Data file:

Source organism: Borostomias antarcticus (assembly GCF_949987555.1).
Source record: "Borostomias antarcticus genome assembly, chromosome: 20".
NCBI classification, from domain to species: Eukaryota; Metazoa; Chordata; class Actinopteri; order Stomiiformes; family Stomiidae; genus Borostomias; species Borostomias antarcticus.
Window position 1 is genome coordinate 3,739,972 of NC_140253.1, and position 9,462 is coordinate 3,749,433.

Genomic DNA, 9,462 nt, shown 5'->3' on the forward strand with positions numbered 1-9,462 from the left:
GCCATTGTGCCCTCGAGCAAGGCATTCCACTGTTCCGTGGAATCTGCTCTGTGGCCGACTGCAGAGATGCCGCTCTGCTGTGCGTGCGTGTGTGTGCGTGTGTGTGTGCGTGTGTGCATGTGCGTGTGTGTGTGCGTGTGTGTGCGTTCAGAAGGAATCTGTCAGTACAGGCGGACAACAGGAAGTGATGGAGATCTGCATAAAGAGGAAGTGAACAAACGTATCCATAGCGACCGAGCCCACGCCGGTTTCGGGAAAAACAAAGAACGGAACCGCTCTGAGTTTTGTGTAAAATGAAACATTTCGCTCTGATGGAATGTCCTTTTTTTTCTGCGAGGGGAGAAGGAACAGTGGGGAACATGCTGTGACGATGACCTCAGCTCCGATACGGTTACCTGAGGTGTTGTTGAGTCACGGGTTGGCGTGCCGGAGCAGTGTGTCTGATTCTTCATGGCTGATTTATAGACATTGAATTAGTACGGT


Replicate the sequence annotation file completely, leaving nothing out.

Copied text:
Source organism: Borostomias antarcticus (assembly GCF_949987555.1).
Source record: "Borostomias antarcticus genome assembly, chromosome: 20".
NCBI classification, from domain to species: Eukaryota; Metazoa; Chordata; class Actinopteri; order Stomiiformes; family Stomiidae; genus Borostomias; species Borostomias antarcticus.
Window position 1 is genome coordinate 3,739,972 of NC_140253.1, and position 9,462 is coordinate 3,749,433.

Genomic DNA, 9,462 nt, shown 5'->3' on the forward strand with positions numbered 1-9,462 from the left:
GCCATTGTGCCCTCGAGCAAGGCATTCCACTGTTCCGTGGAATCTGCTCTGTGGCCGACTGCAGAGATGCCGCTCTGCTGTGCGTGCGTGTGTGTGCGTGTGTGTGTGCGTGTGTGCATGTGCGTGTGTGTGTGCGTGTGTGTGCGTTCAGAAGGAATCTGTCAGTACAGGCGGACAACAGGAAGTGATGGAGATCTGCATAAAGAGGAAGTGAACAAACGTATCCATAGCGACCGAGCCCACGCCGGTTTCGGGAAAAACAAAGAACGGAACCGCTCTGAGTTTTGTGTAAAATGAAACATTTCGCTCTGATGGAATGTCCTTTTTTTTCTGCGAGGGGAGAAGGAACAGTGGGGAACATGCTGTGACGATGACCTCAGCTCCGATACGGTTACCTGAGGTGTTGTTGAGTCACGGGTTGGCGTGCCGGAGCAGTGTGTCTGATTCTTCATGGCTGATTTATAGACATTGAATTAGTACGGT